S Yeah, uh huh. The first couple of times it was horrible, you were scared in case you were going to burn somebody, but you’re fine, it’s absolutely fine, you’re not going to but it’s just that panic feeling that you might but it’s just great and then sometimes there’s people that are at end of life care but it’s, I think it’s a privilege to be with they people on their last moments of life, it’s very sad but it is a privilege to be there for their last moments of life and knowing that you’ve done the best for them, for the time that they’ve been there and that they’re going on to their next journey.
G So, I don’t actually get 12-hour shifts, I live in, so, I’m a live-in professional carer.
MD Oh (… UNCLEAR)
G I’m two weeks on duty, and two weeks off.
G But yeah, you do get breaks and it’s the same again, it’s very needs led so because it’s live in, in the clients own home you’ll get them up when they want to get up, you’ll assist them to shower when they want to have a shower and that can be when they’re good and ready, you know there’s no demand to move on to the next person cos it’s one to one care, yeah and I really enjoy that.
D Mine’s is mostly, generally Monday to Friday, nine till four-ish but we also work in some evenings to help with activities and do some weekend work as well, yeah. I’m still like aaahh for two weeks, working for two weeks
MD Yeah, they’re kind of three different types of (… UNCLEAR) really, that you have. Tell me what are the qualities that you need to do these jobs?
S You need to be kind.
G Yeah. I think you need to be dependable, patient and have a great sense of humour …
G … as well.
S Have a thick skin.
S Certainly, thick skin as well.
G Yeah, good interpersonal skills.
MD Okay so when you say, thick skinned?
S When you’re working with people with dementia …
S … they can pick out a lot of things, maybe if you’re a little bit over weight or anything, they can pick up on that and they can really be quite nasty but it’s the illness, it’s not …
S … them, they don’t mean it.
G You’ve got supervision, you know, you can discuss any …
S Just not to take anything to heart.
G Yes, uh huh.
S It happens quite often but that’s just the way they are.
G The person could be in pain, you know there could be so many …
S Yeah, there’s normally a reason behind it.
G … reasons, yeah.
MD Yeah but Deborah, you talked about creativity.
D Yeah, just using your imagination, if things are going wrong or somebody’s not happy or not doing something, you’ve got to try to jolly somebody along and get them to do what they need to be doing.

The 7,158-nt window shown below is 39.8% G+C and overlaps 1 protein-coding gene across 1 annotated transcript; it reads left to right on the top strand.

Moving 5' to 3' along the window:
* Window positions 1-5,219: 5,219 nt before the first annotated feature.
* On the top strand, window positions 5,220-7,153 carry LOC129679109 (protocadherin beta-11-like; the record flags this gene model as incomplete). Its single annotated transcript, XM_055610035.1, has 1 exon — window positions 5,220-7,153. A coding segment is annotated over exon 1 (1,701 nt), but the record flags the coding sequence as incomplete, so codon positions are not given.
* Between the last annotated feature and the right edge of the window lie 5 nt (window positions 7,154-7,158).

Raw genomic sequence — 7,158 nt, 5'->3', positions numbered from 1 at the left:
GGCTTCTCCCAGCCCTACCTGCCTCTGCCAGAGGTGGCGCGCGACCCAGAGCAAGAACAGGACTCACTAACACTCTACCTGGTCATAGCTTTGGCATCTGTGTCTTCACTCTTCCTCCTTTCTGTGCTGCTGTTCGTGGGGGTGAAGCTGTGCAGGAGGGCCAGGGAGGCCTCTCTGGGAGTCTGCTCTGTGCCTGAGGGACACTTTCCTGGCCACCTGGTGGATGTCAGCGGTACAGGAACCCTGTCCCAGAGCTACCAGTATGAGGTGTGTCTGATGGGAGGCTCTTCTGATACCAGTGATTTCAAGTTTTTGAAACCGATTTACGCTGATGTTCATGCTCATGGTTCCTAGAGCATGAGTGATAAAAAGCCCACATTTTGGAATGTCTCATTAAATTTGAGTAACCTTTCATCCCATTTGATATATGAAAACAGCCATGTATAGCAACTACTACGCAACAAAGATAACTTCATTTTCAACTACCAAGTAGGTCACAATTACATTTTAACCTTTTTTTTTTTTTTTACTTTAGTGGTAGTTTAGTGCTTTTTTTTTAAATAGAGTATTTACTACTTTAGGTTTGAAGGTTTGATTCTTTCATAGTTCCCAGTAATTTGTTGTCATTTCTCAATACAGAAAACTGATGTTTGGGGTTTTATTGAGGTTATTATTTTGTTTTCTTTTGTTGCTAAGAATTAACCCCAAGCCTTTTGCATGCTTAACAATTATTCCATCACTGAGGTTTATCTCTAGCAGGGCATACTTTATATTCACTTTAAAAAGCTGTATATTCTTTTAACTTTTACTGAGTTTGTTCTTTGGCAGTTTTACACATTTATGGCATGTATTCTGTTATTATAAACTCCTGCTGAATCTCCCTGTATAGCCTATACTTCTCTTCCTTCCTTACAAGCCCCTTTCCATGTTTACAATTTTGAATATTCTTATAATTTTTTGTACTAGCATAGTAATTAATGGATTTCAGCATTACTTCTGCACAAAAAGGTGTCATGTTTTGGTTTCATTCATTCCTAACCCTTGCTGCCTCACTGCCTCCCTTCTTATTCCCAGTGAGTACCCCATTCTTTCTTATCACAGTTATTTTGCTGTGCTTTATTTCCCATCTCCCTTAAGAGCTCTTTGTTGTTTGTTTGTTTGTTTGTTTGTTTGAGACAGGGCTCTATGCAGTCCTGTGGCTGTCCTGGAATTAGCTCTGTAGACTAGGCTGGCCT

S Even when you’re feeling like you don’t really want to do it as well.
D Yeah, the last couple of hours on a Friday or your fortnight.
G I have a lady that won’t go out, you know, she’s in a wheelchair and she won’t go out but I’ve seen me bringing the garden in and just setting up compost and pots and …
S Yeah, yeah.
G … she’ll do it inside you know, it’s just trying to engage them in something that they will do.
S And what works for them.
G For them, yeah.
MD Brilliant, and what advice would you give to those who might be considering or thinking about working in social services and social care?
G Well I’d say it’s so varied, there’s so many different … you could have learning difficulties, you could have the older adult, it could be … you know, so many different aspects of it, even my own self in the 20 years I’ve been working I’ve had different service groups so, really you don’t have to be just rooted to one spot, you can expand and develop and it keeps things fresh and exciting.
MD Brilliant and you guys are here for the Careers in Care Website launch today which is quite exciting and you’re actually involved in telling your stories.
S Yes, I told my story.
MD How important do you think this resource is?
S Very important cos I think a lot of people are frightened to go into the care sector but I say, give it a go cos I never thought that I would be able to do it. You get so much training; you can keep doing more and more training and go on different paths and go to different things like young children instead of adults.
MD There’s really good career progression.
D Career progression and also a personal journey because I think that since I’ve started doing my job, I see the world in a different, absolutely different way but even just seeing people who’s … I had never worked with people with disabilities, learning disabilities before and I think when like you’re really young, you get told to stay from that man, it’s different up the road, and all that kind of stuff, whereas now I’ll confidently be able to say, “Good morning.” Or, “Hiya.” If I pass someone who’s like looking at you and they’re wondering what you’re doing. Yeah, it’s been a really, absolutely amazing personal journey for me.
G Even for me, I feel that with an aging population, people are living longer now and you know, there aren’t the same people to do the jobs so, you know, it’s a job that you’re never really going to be stuck for a job, there’s plenty of job …
S You’re always …
G … opportunities.
S … able to get work, yeah.
G And for people looking for a career, it’s definitely a good choice, if you’re a hands-on person.
D Yeah, if you’re willing to get stuck in.
S Definitely hard work but it’s so rewarding.
G Uh huh.
S You get so much out of it for you and to watch the other people as well, what they get out of it too.
MD Good ambassadors for the profession. Thanks for that anyway, I think we’ll leave it there, if that’s okay.
S Brilliant, yeah.